Shares of Singapore-headquartered cryptocurrency miner Bitdeer Technologies have slid more than 35% since their Nasdaq debut on April 14, and were trading at US$6.41 at closing on Wednesday. The company on Thursday reported a net loss for 2022.
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- Bitdeer went public through a merger with Blue Safari Group Acquisition Corp., a special purpose acquisition company (SPAC), with a valuation of US$1.18 billion.
- In its latest earnings report on Thursday, Bitdeer reported a net loss of US$60.4 million in 2022, compared to a net profit of US$82.6 million in the prior year.
- The company booked US$333.3 million in revenue, down 15.6% on year due to a drop in income from its main mining operations and sales of mining machines.
- Bitdeer, which announced the SPAC deal in November 2021, was spun off from Chinese mining machine maker Bitmain. As of the end of 2022, it operated six mining centers in the U.S. and Norway with an aggregate power capacity of 775 megawatts.
- The firm recorded US$30.3 million in adjusted profit in 2022, compared to US$171 million in 2021, and booked US$93.2 million in adjusted EBITDA (earnings before interest, taxes, depreciation and amortization), shrinking from US$281.8 million in 2021.
- “Despite the volatility in cryptocurrency prices and temporary dislocation in the crypto industry, we bucked the trend and achieved a positive adjusted net profit and a positive adjusted EBITDA in the full year of 2022, thus demonstrating the viability and resilience of our business model,” Linghui Kong, chief executive officer of Bitdeer, said in the report.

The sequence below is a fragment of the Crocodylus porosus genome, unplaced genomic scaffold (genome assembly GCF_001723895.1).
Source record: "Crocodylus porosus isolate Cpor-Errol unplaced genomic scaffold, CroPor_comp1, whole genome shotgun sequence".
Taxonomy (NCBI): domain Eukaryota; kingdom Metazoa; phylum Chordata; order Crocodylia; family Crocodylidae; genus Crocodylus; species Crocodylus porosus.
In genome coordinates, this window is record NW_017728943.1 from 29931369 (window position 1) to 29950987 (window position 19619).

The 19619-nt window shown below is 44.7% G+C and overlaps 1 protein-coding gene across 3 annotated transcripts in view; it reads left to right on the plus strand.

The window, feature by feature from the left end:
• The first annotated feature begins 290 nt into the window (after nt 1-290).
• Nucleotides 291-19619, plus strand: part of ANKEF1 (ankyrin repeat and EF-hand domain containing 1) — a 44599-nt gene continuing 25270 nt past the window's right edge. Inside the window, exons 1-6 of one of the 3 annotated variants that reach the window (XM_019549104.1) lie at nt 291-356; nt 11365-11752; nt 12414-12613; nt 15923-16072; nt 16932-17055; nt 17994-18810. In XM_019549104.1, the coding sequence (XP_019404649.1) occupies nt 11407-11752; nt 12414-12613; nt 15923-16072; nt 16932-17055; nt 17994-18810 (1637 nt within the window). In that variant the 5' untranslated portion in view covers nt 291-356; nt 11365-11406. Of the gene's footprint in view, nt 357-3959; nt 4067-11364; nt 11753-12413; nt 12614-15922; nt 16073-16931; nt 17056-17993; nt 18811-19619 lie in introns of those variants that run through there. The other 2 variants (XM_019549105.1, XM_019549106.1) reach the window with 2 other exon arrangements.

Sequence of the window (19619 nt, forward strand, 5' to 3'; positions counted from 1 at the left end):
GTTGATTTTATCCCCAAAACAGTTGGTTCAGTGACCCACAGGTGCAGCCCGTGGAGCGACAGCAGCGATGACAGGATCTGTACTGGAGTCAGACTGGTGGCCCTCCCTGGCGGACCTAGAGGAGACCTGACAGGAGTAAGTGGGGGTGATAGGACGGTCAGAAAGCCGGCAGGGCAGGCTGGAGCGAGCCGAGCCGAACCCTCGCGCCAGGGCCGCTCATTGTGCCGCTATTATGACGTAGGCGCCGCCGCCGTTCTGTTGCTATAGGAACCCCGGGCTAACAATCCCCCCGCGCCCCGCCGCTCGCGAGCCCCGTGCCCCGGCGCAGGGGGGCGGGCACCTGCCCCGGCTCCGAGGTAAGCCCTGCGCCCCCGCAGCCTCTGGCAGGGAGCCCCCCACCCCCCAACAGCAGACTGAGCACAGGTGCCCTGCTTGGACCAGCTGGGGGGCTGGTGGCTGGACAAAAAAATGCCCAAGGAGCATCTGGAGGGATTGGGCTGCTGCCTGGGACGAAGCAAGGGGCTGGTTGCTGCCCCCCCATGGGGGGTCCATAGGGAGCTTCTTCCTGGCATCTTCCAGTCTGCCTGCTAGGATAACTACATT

- Kong added that Bitdeer plans to increase the 775 megawatts in electricity capacity achieved in 2022 to as much as 1,524 megawatts. He did not give a timeline for the expansion.
- Last week, the New York Times reported that Bitdeer would make over US$18 million for turning off its machines as part of a Texan state grid’s incentive program during the Winter Storm Uri in 2021.
- In response, Bitdeer tweeted last week that it curtailed its operation during the five-day storm but it “did not receive windfall payments as reported,” adding: “We willingly assumed net losses to ensure that electricity was delivered to residential and essential commercial customers.”
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